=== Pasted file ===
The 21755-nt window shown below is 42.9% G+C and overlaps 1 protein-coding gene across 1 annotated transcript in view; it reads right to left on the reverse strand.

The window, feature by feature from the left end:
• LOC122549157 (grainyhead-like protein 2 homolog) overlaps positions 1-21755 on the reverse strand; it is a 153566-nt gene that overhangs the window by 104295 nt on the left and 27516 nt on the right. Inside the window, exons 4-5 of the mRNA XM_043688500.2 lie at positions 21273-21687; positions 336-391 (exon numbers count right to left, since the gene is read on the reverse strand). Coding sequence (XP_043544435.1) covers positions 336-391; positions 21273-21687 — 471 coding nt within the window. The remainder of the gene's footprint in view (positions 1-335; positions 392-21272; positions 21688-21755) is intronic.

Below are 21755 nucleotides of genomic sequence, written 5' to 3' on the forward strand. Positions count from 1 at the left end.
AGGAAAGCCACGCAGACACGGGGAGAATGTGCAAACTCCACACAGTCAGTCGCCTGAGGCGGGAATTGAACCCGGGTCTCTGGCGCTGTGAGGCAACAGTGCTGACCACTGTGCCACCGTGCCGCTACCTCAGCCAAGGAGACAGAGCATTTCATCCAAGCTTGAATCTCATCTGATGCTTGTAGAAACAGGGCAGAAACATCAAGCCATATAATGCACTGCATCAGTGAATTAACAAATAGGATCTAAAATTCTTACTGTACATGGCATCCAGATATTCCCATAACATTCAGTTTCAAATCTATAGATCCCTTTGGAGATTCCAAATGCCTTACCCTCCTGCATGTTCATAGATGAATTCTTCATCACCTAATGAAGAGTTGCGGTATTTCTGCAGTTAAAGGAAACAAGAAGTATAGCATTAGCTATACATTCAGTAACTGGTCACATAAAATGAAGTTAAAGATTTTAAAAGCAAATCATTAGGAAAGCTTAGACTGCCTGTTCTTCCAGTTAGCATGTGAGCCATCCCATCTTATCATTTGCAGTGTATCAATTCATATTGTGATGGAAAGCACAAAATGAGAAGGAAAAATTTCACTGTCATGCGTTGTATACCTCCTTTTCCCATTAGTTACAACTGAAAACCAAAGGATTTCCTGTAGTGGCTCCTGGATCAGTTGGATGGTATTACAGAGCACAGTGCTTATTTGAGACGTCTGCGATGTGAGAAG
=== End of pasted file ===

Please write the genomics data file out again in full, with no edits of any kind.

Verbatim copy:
The 21755-nt window shown below is 42.9% G+C and overlaps 1 protein-coding gene across 1 annotated transcript in view; it reads right to left on the reverse strand.

The window, feature by feature from the left end:
• LOC122549157 (grainyhead-like protein 2 homolog) overlaps positions 1-21755 on the reverse strand; it is a 153566-nt gene that overhangs the window by 104295 nt on the left and 27516 nt on the right. Inside the window, exons 4-5 of the mRNA XM_043688500.2 lie at positions 21273-21687; positions 336-391 (exon numbers count right to left, since the gene is read on the reverse strand). Coding sequence (XP_043544435.1) covers positions 336-391; positions 21273-21687 — 471 coding nt within the window. The remainder of the gene's footprint in view (positions 1-335; positions 392-21272; positions 21688-21755) is intronic.

Below are 21755 nucleotides of genomic sequence, written 5' to 3' on the forward strand. Positions count from 1 at the left end.
AGGAAAGCCACGCAGACACGGGGAGAATGTGCAAACTCCACACAGTCAGTCGCCTGAGGCGGGAATTGAACCCGGGTCTCTGGCGCTGTGAGGCAACAGTGCTGACCACTGTGCCACCGTGCCGCTACCTCAGCCAAGGAGACAGAGCATTTCATCCAAGCTTGAATCTCATCTGATGCTTGTAGAAACAGGGCAGAAACATCAAGCCATATAATGCACTGCATCAGTGAATTAACAAATAGGATCTAAAATTCTTACTGTACATGGCATCCAGATATTCCCATAACATTCAGTTTCAAATCTATAGATCCCTTTGGAGATTCCAAATGCCTTACCCTCCTGCATGTTCATAGATGAATTCTTCATCACCTAATGAAGAGTTGCGGTATTTCTGCAGTTAAAGGAAACAAGAAGTATAGCATTAGCTATACATTCAGTAACTGGTCACATAAAATGAAGTTAAAGATTTTAAAAGCAAATCATTAGGAAAGCTTAGACTGCCTGTTCTTCCAGTTAGCATGTGAGCCATCCCATCTTATCATTTGCAGTGTATCAATTCATATTGTGATGGAAAGCACAAAATGAGAAGGAAAAATTTCACTGTCATGCGTTGTATACCTCCTTTTCCCATTAGTTACAACTGAAAACCAAAGGATTTCCTGTAGTGGCTCCTGGATCAGTTGGATGGTATTACAGAGCACAGTGCTTATTTGAGACGTCTGCGATGTGAGAAG